The quicker you are able to tackle the problem, the more likely it is that plants can be saved and the easier containment will be.
If you spot box blight:
- Remove all affected sections from the plant, cutting back to healthy growth, and a little further.
- Clear up all plant matter and surrounding debris. You might use a vacuum cleaner to suck up all leaves that fall to the centre of the plant where branches are too dense to access these easily. Scrape off all existing mulch and the surface of the topsoil where fungus is harboured.
- Bag up all this material and dispose of it carefully. Take great care not to spread the infection to other parts of your garden, and keep material clear of your composting system.
- Sterilize all tools, shoes and clothing so you do not spread the fungus to other parts of the garden.
- Add a new soft, natural mulch (Topbuxus carpet, for example) around the plants.
- Fertilise plants with a multi-purpose of Buxus specific organic plant feed to promote healthy new growth. The healthier the plants are, the easier it will be for them to stave off infection.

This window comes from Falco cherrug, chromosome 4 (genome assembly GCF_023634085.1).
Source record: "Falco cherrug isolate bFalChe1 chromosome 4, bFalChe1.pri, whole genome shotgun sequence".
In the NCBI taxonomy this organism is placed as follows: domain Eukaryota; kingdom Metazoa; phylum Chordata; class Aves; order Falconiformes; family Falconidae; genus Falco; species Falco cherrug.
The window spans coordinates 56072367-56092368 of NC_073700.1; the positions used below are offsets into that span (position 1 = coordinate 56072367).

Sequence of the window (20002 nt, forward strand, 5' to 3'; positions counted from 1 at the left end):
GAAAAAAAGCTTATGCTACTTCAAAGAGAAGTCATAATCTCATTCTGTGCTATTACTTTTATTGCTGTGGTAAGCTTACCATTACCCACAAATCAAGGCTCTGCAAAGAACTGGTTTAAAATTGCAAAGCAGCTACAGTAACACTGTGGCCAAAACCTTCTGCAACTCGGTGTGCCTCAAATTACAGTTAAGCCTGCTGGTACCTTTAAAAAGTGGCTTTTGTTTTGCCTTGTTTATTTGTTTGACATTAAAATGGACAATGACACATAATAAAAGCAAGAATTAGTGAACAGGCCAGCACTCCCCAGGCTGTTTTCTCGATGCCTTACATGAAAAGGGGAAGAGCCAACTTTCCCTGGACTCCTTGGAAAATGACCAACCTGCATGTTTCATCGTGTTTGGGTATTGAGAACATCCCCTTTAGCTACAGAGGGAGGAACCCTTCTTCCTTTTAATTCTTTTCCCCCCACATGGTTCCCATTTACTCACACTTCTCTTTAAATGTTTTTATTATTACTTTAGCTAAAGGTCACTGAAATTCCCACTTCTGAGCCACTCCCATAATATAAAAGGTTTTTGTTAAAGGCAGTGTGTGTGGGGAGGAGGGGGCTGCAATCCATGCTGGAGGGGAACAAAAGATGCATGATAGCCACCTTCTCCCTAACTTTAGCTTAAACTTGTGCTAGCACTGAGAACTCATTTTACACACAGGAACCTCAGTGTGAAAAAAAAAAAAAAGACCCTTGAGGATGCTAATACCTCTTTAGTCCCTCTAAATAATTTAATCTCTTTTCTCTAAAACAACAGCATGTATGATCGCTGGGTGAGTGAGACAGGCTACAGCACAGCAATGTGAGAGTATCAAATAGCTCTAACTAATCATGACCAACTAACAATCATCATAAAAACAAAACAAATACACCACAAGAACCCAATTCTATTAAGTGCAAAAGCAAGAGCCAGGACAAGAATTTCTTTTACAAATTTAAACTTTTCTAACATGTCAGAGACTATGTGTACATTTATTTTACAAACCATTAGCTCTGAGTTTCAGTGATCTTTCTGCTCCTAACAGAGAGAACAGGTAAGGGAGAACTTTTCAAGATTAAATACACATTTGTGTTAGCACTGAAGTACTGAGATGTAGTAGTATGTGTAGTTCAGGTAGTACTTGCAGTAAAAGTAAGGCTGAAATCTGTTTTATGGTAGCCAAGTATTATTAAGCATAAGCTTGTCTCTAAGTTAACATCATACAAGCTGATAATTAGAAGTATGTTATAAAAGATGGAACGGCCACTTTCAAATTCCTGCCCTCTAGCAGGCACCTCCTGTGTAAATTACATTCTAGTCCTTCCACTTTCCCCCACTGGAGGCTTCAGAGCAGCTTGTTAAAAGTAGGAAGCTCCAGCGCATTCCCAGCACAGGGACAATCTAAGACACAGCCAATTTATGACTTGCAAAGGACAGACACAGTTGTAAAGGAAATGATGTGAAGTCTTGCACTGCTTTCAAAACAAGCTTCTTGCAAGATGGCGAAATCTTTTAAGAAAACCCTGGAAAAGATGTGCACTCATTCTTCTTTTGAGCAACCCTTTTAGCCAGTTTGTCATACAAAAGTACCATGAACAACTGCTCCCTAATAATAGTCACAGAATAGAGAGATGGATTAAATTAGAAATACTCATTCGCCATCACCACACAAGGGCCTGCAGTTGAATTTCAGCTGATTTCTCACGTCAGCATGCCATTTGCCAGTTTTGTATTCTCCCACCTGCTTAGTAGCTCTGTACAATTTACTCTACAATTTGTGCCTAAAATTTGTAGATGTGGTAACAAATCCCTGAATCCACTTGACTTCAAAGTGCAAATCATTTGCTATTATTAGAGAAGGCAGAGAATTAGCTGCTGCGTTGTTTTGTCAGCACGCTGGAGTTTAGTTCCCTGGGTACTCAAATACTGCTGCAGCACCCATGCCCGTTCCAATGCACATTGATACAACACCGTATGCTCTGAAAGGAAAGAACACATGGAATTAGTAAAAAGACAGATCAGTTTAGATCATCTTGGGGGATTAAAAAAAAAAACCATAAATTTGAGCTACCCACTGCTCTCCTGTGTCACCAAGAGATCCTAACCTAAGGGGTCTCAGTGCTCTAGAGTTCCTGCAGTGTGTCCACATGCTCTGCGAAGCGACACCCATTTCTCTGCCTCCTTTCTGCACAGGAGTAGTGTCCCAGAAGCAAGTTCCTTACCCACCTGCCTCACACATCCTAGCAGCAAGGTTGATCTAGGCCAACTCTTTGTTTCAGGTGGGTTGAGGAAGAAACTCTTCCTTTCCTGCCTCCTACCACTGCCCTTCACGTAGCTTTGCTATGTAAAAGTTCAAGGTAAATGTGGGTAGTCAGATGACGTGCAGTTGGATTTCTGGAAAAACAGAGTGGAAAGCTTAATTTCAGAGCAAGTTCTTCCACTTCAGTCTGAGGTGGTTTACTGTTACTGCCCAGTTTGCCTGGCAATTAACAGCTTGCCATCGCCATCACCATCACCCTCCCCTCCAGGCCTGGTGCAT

Since it is likely that other areas not yet showing symptoms will be affected, you will probably not immediately eradicate the problem, but you can reduce spreading.
You can also repeat this process as and when other symptoms show.
Treating A Major Box Blight Problem
Unfortunately, sometimes a major box blight problem can set in before gardeners are aware of the problem.
In some cases, it may be best to cut your losses and remove the affected plants entirely.
However, in many cases, even a box hedge or piece of topiary with many affected areas can still be saved through careful and yet rather drastic action.